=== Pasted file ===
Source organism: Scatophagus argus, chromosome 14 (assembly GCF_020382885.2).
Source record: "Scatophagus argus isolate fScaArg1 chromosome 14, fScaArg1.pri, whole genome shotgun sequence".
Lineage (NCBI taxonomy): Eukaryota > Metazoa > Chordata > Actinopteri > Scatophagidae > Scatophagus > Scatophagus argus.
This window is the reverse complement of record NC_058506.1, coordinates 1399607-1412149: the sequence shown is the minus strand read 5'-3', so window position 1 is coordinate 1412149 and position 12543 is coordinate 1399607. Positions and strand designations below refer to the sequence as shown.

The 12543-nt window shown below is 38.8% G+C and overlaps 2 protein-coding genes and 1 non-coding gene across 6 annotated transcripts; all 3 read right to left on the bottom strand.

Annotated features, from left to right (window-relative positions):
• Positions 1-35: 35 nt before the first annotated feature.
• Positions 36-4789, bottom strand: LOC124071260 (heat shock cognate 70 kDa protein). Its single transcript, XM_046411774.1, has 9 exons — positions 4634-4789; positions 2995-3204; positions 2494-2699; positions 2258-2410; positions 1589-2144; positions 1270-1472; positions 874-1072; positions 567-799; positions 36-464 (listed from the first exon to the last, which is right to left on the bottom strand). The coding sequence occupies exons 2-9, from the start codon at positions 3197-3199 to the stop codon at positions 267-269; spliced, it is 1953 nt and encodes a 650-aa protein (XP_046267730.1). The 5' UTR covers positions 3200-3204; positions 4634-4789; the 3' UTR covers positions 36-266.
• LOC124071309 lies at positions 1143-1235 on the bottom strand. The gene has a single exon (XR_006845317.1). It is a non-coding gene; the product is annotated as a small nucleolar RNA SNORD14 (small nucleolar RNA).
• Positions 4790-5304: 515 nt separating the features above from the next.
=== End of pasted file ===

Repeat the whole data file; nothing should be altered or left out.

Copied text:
Source organism: Scatophagus argus, chromosome 14 (assembly GCF_020382885.2).
Source record: "Scatophagus argus isolate fScaArg1 chromosome 14, fScaArg1.pri, whole genome shotgun sequence".
Lineage (NCBI taxonomy): Eukaryota > Metazoa > Chordata > Actinopteri > Scatophagidae > Scatophagus > Scatophagus argus.
This window is the reverse complement of record NC_058506.1, coordinates 1399607-1412149: the sequence shown is the minus strand read 5'-3', so window position 1 is coordinate 1412149 and position 12543 is coordinate 1399607. Positions and strand designations below refer to the sequence as shown.

The 12543-nt window shown below is 38.8% G+C and overlaps 2 protein-coding genes and 1 non-coding gene across 6 annotated transcripts; all 3 read right to left on the bottom strand.

Annotated features, from left to right (window-relative positions):
• Positions 1-35: 35 nt before the first annotated feature.
• Positions 36-4789, bottom strand: LOC124071260 (heat shock cognate 70 kDa protein). Its single transcript, XM_046411774.1, has 9 exons — positions 4634-4789; positions 2995-3204; positions 2494-2699; positions 2258-2410; positions 1589-2144; positions 1270-1472; positions 874-1072; positions 567-799; positions 36-464 (listed from the first exon to the last, which is right to left on the bottom strand). The coding sequence occupies exons 2-9, from the start codon at positions 3197-3199 to the stop codon at positions 267-269; spliced, it is 1953 nt and encodes a 650-aa protein (XP_046267730.1). The 5' UTR covers positions 3200-3204; positions 4634-4789; the 3' UTR covers positions 36-266.
• LOC124071309 lies at positions 1143-1235 on the bottom strand. The gene has a single exon (XR_006845317.1). It is a non-coding gene; the product is annotated as a small nucleolar RNA SNORD14 (small nucleolar RNA).
• Positions 4790-5304: 515 nt separating the features above from the next.